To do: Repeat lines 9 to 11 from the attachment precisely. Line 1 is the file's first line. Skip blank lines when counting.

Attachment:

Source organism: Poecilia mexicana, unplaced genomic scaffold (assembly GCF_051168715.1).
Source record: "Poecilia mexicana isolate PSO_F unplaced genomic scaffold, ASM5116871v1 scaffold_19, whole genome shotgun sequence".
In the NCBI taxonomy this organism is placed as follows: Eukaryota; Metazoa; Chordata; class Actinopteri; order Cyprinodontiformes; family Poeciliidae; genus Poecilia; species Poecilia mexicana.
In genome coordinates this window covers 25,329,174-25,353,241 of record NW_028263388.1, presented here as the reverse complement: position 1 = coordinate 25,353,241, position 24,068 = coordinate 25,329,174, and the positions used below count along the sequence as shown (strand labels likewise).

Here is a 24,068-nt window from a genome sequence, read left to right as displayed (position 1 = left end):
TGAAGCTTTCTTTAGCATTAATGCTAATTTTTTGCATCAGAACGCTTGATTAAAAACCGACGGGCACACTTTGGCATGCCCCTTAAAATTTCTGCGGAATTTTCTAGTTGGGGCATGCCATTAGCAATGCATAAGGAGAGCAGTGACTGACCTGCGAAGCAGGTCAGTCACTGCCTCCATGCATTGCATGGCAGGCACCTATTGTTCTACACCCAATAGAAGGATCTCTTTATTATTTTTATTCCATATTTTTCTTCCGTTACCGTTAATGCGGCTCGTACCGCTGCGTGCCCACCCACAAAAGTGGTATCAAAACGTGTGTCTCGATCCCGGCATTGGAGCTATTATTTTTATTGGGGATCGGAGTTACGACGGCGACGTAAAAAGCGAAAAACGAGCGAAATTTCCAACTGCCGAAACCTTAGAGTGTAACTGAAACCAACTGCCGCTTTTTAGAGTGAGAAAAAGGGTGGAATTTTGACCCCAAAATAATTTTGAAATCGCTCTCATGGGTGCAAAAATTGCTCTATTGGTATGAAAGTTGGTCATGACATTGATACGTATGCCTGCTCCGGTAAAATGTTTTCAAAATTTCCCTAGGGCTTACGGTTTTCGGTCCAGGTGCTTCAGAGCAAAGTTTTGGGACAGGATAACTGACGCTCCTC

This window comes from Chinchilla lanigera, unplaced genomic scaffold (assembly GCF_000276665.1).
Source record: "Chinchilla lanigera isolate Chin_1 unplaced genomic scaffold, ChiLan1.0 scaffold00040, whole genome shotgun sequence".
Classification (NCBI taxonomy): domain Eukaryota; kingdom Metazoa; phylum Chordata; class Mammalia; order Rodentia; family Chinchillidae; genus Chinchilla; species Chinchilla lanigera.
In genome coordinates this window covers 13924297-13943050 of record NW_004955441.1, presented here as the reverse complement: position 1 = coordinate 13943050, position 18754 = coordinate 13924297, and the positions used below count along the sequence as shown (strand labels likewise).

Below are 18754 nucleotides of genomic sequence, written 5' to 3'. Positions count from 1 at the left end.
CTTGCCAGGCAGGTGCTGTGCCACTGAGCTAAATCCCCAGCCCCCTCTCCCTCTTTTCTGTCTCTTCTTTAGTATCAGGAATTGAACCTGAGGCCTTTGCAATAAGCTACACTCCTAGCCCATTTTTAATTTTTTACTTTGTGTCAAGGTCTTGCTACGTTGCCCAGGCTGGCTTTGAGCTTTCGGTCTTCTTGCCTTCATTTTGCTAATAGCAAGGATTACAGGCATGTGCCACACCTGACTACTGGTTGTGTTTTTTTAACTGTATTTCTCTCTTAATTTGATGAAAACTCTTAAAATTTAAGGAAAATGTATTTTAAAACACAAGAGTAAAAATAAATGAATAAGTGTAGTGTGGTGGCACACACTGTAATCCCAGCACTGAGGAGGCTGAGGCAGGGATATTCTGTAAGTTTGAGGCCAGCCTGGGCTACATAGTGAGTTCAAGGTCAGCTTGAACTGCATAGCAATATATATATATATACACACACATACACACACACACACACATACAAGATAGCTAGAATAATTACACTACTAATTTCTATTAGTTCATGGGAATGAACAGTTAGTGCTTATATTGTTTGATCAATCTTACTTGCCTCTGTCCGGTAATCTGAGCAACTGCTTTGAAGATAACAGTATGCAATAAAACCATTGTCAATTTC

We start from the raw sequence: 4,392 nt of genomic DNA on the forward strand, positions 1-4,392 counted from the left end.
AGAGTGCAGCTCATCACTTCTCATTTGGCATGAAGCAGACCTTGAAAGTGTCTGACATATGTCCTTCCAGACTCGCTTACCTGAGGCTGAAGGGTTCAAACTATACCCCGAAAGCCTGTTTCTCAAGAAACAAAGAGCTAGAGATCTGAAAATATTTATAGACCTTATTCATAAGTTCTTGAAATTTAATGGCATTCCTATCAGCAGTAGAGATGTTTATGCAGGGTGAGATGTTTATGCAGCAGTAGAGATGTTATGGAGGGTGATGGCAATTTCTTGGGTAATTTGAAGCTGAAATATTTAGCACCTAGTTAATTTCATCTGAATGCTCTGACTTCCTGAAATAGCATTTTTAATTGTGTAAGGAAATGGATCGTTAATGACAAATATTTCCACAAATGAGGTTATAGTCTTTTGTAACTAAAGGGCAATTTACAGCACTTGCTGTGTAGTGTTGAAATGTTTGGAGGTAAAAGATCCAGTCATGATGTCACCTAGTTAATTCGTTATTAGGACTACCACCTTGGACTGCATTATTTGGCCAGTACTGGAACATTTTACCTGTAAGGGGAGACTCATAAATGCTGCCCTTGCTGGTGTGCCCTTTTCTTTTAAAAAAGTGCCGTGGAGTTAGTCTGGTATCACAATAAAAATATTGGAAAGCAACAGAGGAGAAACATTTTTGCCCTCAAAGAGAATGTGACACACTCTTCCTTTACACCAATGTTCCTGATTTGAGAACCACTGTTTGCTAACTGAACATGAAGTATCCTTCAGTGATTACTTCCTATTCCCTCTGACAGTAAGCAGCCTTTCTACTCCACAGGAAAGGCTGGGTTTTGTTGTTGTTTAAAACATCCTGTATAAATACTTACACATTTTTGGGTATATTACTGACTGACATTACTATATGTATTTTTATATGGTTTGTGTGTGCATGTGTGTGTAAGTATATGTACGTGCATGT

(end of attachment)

Classification (NCBI taxonomy): domain Eukaryota; kingdom Metazoa; phylum Chordata; class Mammalia; order Rodentia; family Chinchillidae; genus Chinchilla; species Chinchilla lanigera.
In genome coordinates this window covers 13924297-13943050 of record NW_004955441.1, presented here as the reverse complement: position 1 = coordinate 13943050, position 18754 = coordinate 13924297, and the positions used below count along the sequence as shown (strand labels likewise).

Below are 18754 nucleotides of genomic sequence, written 5' to 3'. Positions count from 1 at the left end.